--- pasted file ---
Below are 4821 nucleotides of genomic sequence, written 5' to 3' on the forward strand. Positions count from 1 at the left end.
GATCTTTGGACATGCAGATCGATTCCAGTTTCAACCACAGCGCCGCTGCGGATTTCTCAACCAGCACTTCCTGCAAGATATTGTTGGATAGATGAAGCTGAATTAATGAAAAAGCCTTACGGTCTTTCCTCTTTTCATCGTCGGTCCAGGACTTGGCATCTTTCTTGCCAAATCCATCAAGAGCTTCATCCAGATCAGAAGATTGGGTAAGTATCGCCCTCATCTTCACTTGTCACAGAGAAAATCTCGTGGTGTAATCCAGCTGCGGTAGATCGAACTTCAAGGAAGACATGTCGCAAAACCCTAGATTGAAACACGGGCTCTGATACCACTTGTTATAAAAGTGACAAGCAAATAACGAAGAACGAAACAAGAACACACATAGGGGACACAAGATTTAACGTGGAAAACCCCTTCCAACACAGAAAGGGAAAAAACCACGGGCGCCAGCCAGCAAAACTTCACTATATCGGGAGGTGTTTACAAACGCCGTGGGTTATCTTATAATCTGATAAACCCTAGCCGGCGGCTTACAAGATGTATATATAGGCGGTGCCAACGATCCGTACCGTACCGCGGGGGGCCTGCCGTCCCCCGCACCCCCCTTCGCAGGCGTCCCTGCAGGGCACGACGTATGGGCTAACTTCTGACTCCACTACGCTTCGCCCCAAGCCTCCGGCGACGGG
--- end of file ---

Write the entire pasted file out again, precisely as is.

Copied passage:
Below are 4821 nucleotides of genomic sequence, written 5' to 3' on the forward strand. Positions count from 1 at the left end.
GATCTTTGGACATGCAGATCGATTCCAGTTTCAACCACAGCGCCGCTGCGGATTTCTCAACCAGCACTTCCTGCAAGATATTGTTGGATAGATGAAGCTGAATTAATGAAAAAGCCTTACGGTCTTTCCTCTTTTCATCGTCGGTCCAGGACTTGGCATCTTTCTTGCCAAATCCATCAAGAGCTTCATCCAGATCAGAAGATTGGGTAAGTATCGCCCTCATCTTCACTTGTCACAGAGAAAATCTCGTGGTGTAATCCAGCTGCGGTAGATCGAACTTCAAGGAAGACATGTCGCAAAACCCTAGATTGAAACACGGGCTCTGATACCACTTGTTATAAAAGTGACAAGCAAATAACGAAGAACGAAACAAGAACACACATAGGGGACACAAGATTTAACGTGGAAAACCCCTTCCAACACAGAAAGGGAAAAAACCACGGGCGCCAGCCAGCAAAACTTCACTATATCGGGAGGTGTTTACAAACGCCGTGGGTTATCTTATAATCTGATAAACCCTAGCCGGCGGCTTACAAGATGTATATATAGGCGGTGCCAACGATCCGTACCGTACCGCGGGGGGCCTGCCGTCCCCCGCACCCCCCTTCGCAGGCGTCCCTGCAGGGCACGACGTATGGGCTAACTTCTGACTCCACTACGCTTCGCCCCAAGCCTCCGGCGACGGG